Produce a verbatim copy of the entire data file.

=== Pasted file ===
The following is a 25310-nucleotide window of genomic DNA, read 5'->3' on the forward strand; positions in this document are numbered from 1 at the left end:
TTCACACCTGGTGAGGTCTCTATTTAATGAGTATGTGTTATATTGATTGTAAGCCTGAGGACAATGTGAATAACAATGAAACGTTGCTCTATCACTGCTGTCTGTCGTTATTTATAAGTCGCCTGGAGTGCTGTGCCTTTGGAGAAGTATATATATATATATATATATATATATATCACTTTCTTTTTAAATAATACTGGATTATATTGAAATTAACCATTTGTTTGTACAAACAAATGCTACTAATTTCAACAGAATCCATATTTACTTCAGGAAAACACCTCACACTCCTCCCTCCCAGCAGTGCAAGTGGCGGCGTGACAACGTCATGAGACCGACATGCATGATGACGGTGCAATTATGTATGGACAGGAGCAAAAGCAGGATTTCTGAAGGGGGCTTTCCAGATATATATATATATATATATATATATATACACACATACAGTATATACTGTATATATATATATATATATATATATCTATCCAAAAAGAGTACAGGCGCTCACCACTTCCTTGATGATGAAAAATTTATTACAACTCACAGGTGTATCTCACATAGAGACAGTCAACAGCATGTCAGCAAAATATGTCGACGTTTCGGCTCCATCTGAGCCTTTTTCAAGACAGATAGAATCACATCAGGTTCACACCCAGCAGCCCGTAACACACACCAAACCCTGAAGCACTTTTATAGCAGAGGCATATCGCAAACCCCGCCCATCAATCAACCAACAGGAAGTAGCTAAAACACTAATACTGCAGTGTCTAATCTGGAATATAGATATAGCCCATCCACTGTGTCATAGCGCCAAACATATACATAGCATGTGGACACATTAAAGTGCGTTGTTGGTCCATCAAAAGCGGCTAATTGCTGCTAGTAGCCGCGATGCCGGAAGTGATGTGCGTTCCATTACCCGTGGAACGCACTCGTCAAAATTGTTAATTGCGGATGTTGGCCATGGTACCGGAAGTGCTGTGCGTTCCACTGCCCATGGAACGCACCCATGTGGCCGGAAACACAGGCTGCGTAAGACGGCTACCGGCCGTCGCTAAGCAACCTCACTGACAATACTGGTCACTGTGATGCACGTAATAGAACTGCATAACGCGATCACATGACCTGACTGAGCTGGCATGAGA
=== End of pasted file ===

The following is a 25310-nucleotide window of genomic DNA, read 5'->3' on the forward strand; positions in this document are numbered from 1 at the left end:
TTCACACCTGGTGAGGTCTCTATTTAATGAGTATGTGTTATATTGATTGTAAGCCTGAGGACAATGTGAATAACAATGAAACGTTGCTCTATCACTGCTGTCTGTCGTTATTTATAAGTCGCCTGGAGTGCTGTGCCTTTGGAGAAGTATATATATATATATATATATATATATATCACTTTCTTTTTAAATAATACTGGATTATATTGAAATTAACCATTTGTTTGTACAAACAAATGCTACTAATTTCAACAGAATCCATATTTACTTCAGGAAAACACCTCACACTCCTCCCTCCCAGCAGTGCAAGTGGCGGCGTGACAACGTCATGAGACCGACATGCATGATGACGGTGCAATTATGTATGGACAGGAGCAAAAGCAGGATTTCTGAAGGGGGCTTTCCAGATATATATATATATATATATATATATATACACACATACAGTATATACTGTATATATATATATATATATATATATCTATCCAAAAAGAGTACAGGCGCTCACCACTTCCTTGATGATGAAAAATTTATTACAACTCACAGGTGTATCTCACATAGAGACAGTCAACAGCATGTCAGCAAAATATGTCGACGTTTCGGCTCCATCTGAGCCTTTTTCAAGACAGATAGAATCACATCAGGTTCACACCCAGCAGCCCGTAACACACACCAAACCCTGAAGCACTTTTATAGCAGAGGCATATCGCAAACCCCGCCCATCAATCAACCAACAGGAAGTAGCTAAAACACTAATACTGCAGTGTCTAATCTGGAATATAGATATAGCCCATCCACTGTGTCATAGCGCCAAACATATACATAGCATGTGGACACATTAAAGTGCGTTGTTGGTCCATCAAAAGCGGCTAATTGCTGCTAGTAGCCGCGATGCCGGAAGTGATGTGCGTTCCATTACCCGTGGAACGCACTCGTCAAAATTGTTAATTGCGGATGTTGGCCATGGTACCGGAAGTGCTGTGCGTTCCACTGCCCATGGAACGCACCCATGTGGCCGGAAACACAGGCTGCGTAAGACGGCTACCGGCCGTCGCTAAGCAACCTCACTGACAATACTGGTCACTGTGATGCACGTAATAGAACTGCATAACGCGATCACATGACCTGACTGAGCTGGCATGAGA